“Parker Solar Probe’s imagers […] will have a new perspective on the young solar wind, capturing a view of how it evolves as Parker Solar Probe travels through the solar corona.”
The photo above was captured on November 8th, 2018, while Parker was about 16.9 million miles from the Sun’s surface. Just for reference, the Sun’s diameter is 860,000 miles, and the distance from Earth to the Sun is about 91 million miles.
In the middle of the frame are at least two ejections of solar material, known as coronal streamers, which are usually found in regions on increased solar activity.
And that bright spot of light seen right under a streamer? That’s Mercury, the first planet from the Sun.
Parker is set to get as close as 4.3 million miles (6.9m km) from the center of the Sun, traveling as fast as 430,000 mph (690,000 km/h) in the process.
P.S. As an aside, Parker is the first NASA spacecraft ever named after a living person. It was named to honor University of Chicago professor emeritus and physicist Eugene Parker. Mounted on the spacecraft is a memory card containing photos of Parker, the names of 1.1 million people, and Parker’s 1958 scientific paper that predicted important things in solar physics.
Image credits: Photo by NASA/Naval Research Laboratory/Parker Solar Probe
sRGB vs Adobe RGB vs ProPhoto RGB: Color Spaces Explained
Have you ever exported a photo, uploaded it to the Web, and then noticed that the colors looked off on your monitor? The reason is likely the color space of your photo. Here’s a helpful 15-minute video by PHLEARN that provides a crash course on color spaces and how to use them.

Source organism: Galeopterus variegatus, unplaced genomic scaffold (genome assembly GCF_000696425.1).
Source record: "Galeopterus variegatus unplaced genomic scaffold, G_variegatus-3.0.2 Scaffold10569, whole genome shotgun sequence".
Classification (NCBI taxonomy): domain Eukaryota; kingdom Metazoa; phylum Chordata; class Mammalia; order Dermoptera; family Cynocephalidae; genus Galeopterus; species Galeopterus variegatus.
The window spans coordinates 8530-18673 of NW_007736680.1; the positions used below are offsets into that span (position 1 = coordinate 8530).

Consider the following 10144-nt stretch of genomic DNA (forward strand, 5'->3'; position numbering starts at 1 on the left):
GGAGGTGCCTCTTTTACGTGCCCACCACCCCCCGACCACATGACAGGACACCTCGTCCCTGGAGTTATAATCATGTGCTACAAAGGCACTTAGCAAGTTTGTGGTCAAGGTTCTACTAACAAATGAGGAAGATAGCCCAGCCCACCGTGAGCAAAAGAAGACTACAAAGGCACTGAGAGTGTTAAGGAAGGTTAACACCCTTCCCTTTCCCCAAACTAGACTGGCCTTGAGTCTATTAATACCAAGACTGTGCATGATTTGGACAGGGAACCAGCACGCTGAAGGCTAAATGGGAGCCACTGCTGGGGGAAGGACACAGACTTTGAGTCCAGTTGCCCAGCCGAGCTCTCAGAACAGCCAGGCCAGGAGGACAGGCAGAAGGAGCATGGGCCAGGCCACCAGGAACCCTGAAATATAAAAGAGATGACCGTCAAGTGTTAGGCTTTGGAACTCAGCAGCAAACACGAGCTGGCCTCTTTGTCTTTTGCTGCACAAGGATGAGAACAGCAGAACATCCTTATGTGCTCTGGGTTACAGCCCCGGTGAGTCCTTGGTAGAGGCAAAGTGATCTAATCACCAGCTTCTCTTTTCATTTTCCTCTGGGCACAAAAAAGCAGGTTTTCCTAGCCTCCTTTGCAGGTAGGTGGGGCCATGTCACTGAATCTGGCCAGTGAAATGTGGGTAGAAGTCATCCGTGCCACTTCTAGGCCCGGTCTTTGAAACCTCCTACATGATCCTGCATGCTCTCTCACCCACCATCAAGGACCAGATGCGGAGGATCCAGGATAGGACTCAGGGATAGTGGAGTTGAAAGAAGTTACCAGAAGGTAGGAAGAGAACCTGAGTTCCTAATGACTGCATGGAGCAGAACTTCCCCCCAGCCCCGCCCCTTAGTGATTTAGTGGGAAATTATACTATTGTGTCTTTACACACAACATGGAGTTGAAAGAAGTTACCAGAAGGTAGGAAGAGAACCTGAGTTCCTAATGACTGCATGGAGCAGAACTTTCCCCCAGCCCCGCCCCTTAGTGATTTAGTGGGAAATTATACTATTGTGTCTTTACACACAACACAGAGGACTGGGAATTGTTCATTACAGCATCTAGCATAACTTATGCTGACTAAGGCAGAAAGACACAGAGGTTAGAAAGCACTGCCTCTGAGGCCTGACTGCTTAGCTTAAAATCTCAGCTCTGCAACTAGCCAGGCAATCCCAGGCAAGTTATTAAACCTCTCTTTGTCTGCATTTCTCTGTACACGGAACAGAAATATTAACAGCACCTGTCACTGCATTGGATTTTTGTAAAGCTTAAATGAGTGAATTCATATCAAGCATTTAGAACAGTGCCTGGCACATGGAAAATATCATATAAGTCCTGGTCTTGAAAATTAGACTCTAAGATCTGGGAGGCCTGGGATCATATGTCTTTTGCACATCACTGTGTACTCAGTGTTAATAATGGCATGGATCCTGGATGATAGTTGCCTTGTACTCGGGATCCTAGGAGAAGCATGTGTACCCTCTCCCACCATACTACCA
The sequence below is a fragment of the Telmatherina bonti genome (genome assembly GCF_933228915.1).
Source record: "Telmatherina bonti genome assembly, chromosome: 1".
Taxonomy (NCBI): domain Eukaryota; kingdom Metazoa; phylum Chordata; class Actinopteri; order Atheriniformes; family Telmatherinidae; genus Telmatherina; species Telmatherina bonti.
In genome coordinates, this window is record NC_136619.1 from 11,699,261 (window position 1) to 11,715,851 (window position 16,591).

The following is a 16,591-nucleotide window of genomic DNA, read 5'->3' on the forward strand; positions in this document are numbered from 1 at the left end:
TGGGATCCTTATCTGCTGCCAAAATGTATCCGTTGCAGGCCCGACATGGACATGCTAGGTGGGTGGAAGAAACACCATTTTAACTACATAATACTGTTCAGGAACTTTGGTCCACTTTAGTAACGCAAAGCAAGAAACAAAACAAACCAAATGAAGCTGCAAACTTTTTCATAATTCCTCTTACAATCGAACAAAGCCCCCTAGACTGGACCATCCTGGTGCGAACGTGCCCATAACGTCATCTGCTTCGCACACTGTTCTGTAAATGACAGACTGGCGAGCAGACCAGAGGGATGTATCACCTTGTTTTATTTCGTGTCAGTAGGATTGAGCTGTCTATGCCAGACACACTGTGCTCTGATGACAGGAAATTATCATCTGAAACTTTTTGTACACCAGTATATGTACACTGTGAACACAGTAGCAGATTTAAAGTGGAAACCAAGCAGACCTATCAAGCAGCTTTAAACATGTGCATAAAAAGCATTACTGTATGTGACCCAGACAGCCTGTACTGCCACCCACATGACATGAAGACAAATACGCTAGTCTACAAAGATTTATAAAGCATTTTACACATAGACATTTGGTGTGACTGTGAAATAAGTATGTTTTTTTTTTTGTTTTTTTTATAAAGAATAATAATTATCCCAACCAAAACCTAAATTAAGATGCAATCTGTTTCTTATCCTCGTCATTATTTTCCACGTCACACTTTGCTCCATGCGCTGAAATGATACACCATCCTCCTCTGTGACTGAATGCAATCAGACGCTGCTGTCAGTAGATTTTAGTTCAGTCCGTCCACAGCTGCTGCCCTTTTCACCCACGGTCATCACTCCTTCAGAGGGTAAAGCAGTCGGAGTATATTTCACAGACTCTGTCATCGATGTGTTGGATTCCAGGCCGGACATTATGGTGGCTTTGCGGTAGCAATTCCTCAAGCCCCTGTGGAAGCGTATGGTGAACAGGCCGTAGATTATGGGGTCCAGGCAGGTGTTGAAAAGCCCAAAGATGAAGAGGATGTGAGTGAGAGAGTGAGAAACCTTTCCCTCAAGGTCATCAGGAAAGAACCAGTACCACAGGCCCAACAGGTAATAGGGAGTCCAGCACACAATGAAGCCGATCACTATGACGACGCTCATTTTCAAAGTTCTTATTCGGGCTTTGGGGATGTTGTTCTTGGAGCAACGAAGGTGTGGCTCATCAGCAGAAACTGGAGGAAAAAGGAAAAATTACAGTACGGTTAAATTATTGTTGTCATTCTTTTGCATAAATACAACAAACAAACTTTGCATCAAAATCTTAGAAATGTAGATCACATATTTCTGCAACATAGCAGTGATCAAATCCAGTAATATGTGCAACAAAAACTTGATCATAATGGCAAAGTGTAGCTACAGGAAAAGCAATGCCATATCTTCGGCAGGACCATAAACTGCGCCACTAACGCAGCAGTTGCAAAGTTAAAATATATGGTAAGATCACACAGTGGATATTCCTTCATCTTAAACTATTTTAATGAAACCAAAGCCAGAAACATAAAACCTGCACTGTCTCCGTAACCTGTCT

“A basic understanding of how color space works in Photoshop can save you some serious time and headache,” PHLEARN says. “[W]e break down the differences between LAB, Adobe RGB 1998, ProPhoto RGB, and sRGB while offering general tips on how to choose what color space to work in and what color space to use when exporting your final photos.”
Here are the things covered in the video and when they’re found:
00:57 Brief Background on Color Spaces 01:37 Common Color Spaces 03:04 Color Space Uses 04:32 Color Settings in Photoshop 09:32 Assigning Color Profiles to RAW 12:50 Color Settings from Lightroom to Photoshop 14:08 Color Settings for Export from Lightroom
LAB Color is ever possible color the human eye can perceive, so it’s the standard by which all other color spaces are compared.
ProPhoto RGB is a newer color space that has a much wider gamut than Adobe RGB and is more in line with modern digital cameras.